Not really. Not really.
Yes. There are no radiation safety measurements or precautions to follow after you have a nuclear cardiac stress test using tc99m, thallium, or other diagnostic isotope. You can be around babys and pregnant women. You should not have the test if you are pregnant. If you are breastfeeding you should stop (pump and discard) during the first 12-24 hours after the study (depending on the dose received).
Small exposure. The doses of radiopharmaceuticals used for these scans are usually relatively low dose. However thallium (half life 2.7 days) gives more radiation than technetium sestamibi (half life 6 hrs).Radiation reduction depends mainly on two factors time and distance. If you do not stay close to child for prolonged time then radiation exposure is reduced.Growing children more sensitive to radiation.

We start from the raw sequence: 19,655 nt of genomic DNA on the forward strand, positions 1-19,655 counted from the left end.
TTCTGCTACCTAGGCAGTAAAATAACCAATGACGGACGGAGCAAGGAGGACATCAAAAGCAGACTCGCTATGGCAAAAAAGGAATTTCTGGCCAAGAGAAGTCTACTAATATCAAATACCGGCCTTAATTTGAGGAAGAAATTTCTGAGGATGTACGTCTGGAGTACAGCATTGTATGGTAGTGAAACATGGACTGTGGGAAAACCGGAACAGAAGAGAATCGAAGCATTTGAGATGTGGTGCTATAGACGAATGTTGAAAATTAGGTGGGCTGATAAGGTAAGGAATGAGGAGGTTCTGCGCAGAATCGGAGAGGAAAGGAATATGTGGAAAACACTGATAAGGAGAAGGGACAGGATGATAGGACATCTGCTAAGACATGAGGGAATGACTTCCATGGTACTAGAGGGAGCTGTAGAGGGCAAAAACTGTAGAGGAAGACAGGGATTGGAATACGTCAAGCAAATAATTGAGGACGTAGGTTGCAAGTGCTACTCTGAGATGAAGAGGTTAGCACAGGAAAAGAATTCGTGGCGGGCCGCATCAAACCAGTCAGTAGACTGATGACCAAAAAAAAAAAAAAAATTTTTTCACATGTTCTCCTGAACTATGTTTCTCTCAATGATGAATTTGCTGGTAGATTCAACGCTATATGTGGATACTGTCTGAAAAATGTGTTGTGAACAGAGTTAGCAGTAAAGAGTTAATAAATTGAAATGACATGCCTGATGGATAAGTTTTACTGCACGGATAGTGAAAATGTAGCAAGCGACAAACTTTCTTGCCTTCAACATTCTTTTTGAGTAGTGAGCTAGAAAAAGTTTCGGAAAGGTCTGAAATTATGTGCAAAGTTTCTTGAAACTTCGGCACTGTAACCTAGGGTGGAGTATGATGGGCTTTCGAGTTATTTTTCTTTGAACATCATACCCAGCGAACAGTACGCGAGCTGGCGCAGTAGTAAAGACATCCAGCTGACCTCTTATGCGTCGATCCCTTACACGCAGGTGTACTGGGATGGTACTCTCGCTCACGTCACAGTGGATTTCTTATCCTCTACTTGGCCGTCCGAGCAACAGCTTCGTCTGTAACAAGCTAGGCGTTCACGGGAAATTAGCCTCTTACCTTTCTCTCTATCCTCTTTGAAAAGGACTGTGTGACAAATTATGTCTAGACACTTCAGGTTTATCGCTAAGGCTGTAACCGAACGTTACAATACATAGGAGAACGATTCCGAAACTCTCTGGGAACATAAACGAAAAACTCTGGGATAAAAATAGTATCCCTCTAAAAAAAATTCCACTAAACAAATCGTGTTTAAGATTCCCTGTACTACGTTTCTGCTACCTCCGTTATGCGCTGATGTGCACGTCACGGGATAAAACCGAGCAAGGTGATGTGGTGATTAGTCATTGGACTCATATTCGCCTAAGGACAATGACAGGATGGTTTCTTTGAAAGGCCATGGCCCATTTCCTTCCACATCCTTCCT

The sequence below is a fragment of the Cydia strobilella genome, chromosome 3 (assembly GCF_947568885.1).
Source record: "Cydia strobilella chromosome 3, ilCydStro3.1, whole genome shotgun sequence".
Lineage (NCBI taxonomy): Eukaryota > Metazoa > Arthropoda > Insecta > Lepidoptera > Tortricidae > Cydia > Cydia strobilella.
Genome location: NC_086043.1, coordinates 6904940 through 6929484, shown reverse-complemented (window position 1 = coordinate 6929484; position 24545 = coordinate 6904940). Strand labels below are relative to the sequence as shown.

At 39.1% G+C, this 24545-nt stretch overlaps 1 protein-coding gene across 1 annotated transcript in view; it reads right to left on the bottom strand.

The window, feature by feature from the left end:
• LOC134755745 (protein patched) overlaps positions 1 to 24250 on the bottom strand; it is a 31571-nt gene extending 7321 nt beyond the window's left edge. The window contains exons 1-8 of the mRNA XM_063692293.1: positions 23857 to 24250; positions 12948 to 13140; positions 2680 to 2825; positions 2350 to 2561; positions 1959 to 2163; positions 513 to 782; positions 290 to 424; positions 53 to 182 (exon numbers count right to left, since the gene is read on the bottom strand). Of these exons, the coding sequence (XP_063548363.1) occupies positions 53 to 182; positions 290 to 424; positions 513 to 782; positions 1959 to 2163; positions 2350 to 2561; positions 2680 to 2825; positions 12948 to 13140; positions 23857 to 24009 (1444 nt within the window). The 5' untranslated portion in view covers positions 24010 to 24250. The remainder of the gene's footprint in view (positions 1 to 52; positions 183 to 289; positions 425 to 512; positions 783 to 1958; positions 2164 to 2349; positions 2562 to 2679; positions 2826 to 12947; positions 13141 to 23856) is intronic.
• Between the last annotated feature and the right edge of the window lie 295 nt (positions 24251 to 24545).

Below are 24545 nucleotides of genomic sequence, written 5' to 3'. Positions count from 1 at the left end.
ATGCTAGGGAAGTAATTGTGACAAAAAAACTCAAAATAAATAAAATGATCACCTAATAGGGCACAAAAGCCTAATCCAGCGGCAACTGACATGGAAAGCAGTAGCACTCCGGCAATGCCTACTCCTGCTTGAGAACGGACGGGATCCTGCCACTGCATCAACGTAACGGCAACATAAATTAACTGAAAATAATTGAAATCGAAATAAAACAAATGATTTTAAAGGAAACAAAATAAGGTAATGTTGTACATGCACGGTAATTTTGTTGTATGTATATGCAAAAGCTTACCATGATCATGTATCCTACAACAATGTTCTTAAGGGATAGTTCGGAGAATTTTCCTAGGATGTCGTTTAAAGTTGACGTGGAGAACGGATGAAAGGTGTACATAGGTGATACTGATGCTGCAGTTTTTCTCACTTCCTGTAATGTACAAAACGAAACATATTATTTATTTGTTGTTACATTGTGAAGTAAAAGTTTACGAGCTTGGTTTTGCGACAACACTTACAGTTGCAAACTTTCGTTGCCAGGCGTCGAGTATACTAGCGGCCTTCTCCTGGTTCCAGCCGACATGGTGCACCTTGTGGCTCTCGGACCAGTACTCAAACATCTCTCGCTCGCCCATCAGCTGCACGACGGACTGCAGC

If you were a hazard. They would be required to keep you until you were not. The usual isotope is thallium, which emits imaging compatable x-rays and photons. Always safest to avoid, next best ie distance, and last limit time that any one is proximate. Check the clinica for their precise nuclear regulatory commission guidelines on this. I would not worry.